Arleta couple charged with cruelty in hoarding of nearly 100 dogs

Dogs with highly contagious illnesses left to fend for themselves. Others trapped in crowded cages that were stacked like cargo boxes.

Some of the dogs were so racked with life-threatening ulcers they dragged their limbs.

The animals were among 97 dogs rescued by animal control officers this summer inside a single-family home in Arleta.

On Friday, City Atty. Mike Feuer announced that he had filed animal cruelty and neglect charges against a couple who was supposed to be taking care of the dogs.


“No humane society should allow conditions like we allege these animals were housed in to persist,” he said. “This is not how one treats cherished companions.”

The case is the third animal cruelty complaint filed by the city attorney’s office in less than three weeks.

Authorities say Christianna Billman Hartwell Coppola and her boyfriend, George Katcher, both 39, adopted the dogs from local animal shelters, then solicited donations from the public to help pay for the animals’ care.

But Feuer said the funds never went to the dogs, who instead lived in “utterly deplorable conditions.”


The dogs were rescued after neighbors complained about foul odors and the condition of the home and animals.

Marla Tauscher, an attorney for Coppola, says she has filed a federal lawsuit against the city’s animal services department on behalf of her client and Corey Deborah Carnegie. The city attorney filed animal cruelty charges against Carnegie in a separate case.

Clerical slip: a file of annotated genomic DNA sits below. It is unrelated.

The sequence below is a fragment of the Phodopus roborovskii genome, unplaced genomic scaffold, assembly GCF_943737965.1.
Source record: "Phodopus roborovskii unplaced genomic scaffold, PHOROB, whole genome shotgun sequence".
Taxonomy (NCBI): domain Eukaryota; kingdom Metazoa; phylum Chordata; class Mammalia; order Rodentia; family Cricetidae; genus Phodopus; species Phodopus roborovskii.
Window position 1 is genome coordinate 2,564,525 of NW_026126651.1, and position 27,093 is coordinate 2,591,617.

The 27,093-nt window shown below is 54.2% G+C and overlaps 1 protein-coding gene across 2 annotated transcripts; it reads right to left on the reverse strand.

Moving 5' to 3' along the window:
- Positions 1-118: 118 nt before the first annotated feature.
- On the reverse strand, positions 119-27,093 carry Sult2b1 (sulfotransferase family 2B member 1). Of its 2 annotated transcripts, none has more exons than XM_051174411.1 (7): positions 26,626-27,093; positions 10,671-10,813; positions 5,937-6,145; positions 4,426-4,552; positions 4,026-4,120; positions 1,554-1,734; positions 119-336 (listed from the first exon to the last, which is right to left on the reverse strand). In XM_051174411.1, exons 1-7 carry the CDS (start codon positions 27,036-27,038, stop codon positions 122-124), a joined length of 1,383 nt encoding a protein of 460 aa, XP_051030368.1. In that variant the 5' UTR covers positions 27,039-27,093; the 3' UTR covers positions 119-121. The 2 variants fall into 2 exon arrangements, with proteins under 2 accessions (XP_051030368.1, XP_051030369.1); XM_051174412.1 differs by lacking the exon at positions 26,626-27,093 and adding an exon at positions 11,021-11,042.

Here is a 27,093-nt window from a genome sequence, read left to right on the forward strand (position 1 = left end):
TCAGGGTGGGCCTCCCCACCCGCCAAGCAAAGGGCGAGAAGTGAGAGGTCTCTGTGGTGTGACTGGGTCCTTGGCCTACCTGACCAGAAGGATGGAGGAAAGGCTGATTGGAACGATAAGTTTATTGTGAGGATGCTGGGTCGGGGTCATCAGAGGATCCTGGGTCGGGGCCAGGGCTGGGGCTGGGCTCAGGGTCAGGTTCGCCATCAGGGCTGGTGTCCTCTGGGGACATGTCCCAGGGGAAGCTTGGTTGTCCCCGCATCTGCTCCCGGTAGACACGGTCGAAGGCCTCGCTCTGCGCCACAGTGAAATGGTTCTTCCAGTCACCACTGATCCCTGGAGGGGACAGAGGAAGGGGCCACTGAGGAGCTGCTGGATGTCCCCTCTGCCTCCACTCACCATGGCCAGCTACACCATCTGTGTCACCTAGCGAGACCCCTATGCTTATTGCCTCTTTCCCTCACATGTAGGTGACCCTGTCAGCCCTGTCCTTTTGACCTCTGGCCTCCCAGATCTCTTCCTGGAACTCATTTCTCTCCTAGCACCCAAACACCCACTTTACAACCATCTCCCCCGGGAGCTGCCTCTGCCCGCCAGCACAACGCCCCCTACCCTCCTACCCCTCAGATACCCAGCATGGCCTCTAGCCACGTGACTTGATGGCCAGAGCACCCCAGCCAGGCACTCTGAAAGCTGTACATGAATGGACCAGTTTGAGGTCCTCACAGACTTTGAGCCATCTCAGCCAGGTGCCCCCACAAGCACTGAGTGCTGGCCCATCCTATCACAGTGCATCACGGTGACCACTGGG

Tauscher claims 60 animals were taken from a private veterinarian hospital, not Coppola’s property.

The animals, she said, were taken without warrant and consent.


“It’s appalling that Mike Feuer would claim that Ms. [Coppola] solicited donations and didn’t use the money for care of the dogs,” the attorney wrote in an email. “If he actually said that, it’s incredibly irresponsible. It’s not only false, but completely unsubstantiated.”

Animal control officers, officials said, had to make two trips in June and one in July to rescue the animals. Feces and urine were scattered throughout the home, according to officials. There wasn’t enough food and water to feed all the dogs, they said.

“The officers said they could smell the stench of what was inside this house from 100 feet away,” Feuer said.

They found towels soaked in urine. Coppola was also covered in feces, authorities said.


Several dogs, he said, were emaciated and suffered from intestinal parasites, mange, heartworm and upper respiratory infections.

At least one dog had swollen ears and infected paws because it was left standing in feces and urine.

The dogs will be adoptable once they heal from their ailments, said Brenda Barnette, general manager for the city’s Animal Services department.

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